What can’t the iris be for you? …that’s probably a better question, because these powerful and unique flowers are excellent for all kinds of spiritual or magickal uses.

Here are just a few suggestions:

  • use a red iris in love spells, especially those involving passion or lust
  • use an orang iris for friendships, knowledge, and educational pursuits
  • use an yellow iris for creativity and inspiration
  • use a green iris for money, finance, and career spells
  • use a blue iris for communication or psychic dreams
  • use a purple iris for power, intuition, or connection to your higher self
  • use a black or white iris for protection
  • use a white iris for purification or protection
  • use any color iris for good health, beauty, lust/sexuality, and confidence

magickal symbolism of the cow

There are few animals as revered, worshipped, symbolized, and even spiritually elevated as the cow. Across the globe, this ruminant has been featured in almost every culture’s mythology.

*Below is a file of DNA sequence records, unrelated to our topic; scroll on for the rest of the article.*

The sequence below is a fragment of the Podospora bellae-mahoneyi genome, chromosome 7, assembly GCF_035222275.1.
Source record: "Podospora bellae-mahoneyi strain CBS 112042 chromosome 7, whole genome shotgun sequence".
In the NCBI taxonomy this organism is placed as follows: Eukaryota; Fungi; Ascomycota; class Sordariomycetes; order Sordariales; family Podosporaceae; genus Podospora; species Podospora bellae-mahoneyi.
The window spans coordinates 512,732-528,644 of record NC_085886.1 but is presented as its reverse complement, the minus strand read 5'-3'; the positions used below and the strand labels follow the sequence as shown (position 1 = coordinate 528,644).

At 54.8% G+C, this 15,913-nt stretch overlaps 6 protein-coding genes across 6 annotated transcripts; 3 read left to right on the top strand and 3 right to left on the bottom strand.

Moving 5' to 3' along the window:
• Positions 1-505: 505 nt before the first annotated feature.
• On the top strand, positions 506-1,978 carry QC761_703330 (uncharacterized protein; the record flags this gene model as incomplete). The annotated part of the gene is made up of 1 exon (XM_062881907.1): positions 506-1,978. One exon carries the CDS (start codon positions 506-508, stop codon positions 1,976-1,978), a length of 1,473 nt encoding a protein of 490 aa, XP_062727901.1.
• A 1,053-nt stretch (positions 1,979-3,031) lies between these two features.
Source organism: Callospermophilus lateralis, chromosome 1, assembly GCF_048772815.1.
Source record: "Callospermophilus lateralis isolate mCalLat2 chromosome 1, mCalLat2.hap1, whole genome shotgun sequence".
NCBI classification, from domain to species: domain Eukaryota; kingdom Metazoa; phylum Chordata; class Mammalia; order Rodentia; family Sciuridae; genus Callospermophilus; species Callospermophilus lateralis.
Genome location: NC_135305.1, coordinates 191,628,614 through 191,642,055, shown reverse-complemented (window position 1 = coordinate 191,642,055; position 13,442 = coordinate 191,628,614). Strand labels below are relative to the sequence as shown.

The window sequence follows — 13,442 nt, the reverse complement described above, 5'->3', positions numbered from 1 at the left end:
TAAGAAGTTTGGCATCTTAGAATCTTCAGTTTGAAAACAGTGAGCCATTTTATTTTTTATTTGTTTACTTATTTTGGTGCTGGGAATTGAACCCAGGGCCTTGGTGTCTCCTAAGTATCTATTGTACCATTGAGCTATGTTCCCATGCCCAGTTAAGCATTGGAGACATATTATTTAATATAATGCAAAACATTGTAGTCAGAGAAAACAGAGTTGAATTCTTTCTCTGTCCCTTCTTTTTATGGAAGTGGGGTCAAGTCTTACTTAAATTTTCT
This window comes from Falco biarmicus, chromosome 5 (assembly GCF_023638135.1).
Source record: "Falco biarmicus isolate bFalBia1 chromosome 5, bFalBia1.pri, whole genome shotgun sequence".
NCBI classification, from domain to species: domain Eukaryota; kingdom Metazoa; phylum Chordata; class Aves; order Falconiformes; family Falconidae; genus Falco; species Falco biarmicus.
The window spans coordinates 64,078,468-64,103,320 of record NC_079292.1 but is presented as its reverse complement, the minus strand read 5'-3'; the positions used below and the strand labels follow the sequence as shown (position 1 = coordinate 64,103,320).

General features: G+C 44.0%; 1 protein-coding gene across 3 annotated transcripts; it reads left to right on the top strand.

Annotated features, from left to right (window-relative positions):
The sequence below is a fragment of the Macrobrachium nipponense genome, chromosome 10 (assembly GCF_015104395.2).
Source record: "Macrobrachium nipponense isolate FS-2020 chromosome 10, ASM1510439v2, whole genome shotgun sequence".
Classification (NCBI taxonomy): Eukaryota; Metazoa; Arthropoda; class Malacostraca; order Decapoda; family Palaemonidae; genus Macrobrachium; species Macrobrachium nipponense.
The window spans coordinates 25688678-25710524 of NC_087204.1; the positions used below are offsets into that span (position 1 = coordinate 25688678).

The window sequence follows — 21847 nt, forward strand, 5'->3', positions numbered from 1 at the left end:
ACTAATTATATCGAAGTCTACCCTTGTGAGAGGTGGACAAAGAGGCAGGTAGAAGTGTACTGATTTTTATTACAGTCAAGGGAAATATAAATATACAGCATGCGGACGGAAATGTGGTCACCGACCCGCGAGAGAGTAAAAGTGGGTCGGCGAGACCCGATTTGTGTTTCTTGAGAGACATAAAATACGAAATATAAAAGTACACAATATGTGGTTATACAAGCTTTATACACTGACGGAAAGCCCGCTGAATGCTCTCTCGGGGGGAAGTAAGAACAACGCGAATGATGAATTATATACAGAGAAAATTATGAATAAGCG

In this post, I’ll be discussing just the cow, not the bull, as their symbolism is quite different in most cultures.

It is likely that the cow featured so prominently in spiritual or mythological symbolism due to its many beneficial products which can be derived of it or its body.

The cow provides milk, butter, cheese, meat, hide, and even fertilizer in the form of its manure- all of which could be obtained for nothing more than some pasture land on which to graze, or regular hay or grasses.

And, if that’s not enough, she provided calves, which could be raised, bred, and therefore produce additional cows and bulls, sustaining the human societies who domesticated them.

Because of its extreme value in that respect, it was common to see prices for every major purchase (including people) in the prices of cows or head of cows.

The cow symbolizes life, fertility, motherhood, maternal instinct, reproduction,